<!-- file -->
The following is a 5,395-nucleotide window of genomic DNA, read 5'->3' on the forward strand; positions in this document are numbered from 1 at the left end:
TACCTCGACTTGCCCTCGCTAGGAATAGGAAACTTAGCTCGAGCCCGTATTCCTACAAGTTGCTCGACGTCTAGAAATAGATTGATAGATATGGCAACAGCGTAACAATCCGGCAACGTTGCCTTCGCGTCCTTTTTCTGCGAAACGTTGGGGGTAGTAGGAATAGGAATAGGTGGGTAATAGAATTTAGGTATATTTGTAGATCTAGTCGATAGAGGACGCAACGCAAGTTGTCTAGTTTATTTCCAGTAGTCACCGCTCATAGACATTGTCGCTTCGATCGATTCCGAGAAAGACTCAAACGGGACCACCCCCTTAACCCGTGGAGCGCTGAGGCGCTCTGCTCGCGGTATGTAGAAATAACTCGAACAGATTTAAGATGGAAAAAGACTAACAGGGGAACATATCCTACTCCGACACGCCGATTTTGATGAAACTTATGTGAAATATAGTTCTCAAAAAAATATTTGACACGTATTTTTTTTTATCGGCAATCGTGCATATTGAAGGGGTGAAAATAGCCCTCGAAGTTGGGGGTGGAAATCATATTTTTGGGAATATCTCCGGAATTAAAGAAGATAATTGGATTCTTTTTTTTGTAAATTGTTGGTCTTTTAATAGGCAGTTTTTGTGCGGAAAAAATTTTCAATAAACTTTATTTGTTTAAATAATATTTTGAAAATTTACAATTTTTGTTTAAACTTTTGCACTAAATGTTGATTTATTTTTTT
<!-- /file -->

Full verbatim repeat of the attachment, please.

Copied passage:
The following is a 5,395-nucleotide window of genomic DNA, read 5'->3' on the forward strand; positions in this document are numbered from 1 at the left end:
TACCTCGACTTGCCCTCGCTAGGAATAGGAAACTTAGCTCGAGCCCGTATTCCTACAAGTTGCTCGACGTCTAGAAATAGATTGATAGATATGGCAACAGCGTAACAATCCGGCAACGTTGCCTTCGCGTCCTTTTTCTGCGAAACGTTGGGGGTAGTAGGAATAGGAATAGGTGGGTAATAGAATTTAGGTATATTTGTAGATCTAGTCGATAGAGGACGCAACGCAAGTTGTCTAGTTTATTTCCAGTAGTCACCGCTCATAGACATTGTCGCTTCGATCGATTCCGAGAAAGACTCAAACGGGACCACCCCCTTAACCCGTGGAGCGCTGAGGCGCTCTGCTCGCGGTATGTAGAAATAACTCGAACAGATTTAAGATGGAAAAAGACTAACAGGGGAACATATCCTACTCCGACACGCCGATTTTGATGAAACTTATGTGAAATATAGTTCTCAAAAAAATATTTGACACGTATTTTTTTTTATCGGCAATCGTGCATATTGAAGGGGTGAAAATAGCCCTCGAAGTTGGGGGTGGAAATCATATTTTTGGGAATATCTCCGGAATTAAAGAAGATAATTGGATTCTTTTTTTTGTAAATTGTTGGTCTTTTAATAGGCAGTTTTTGTGCGGAAAAAATTTTCAATAAACTTTATTTGTTTAAATAATATTTTGAAAATTTACAATTTTTGTTTAAACTTTTGCACTAAATGTTGATTTATTTTTTT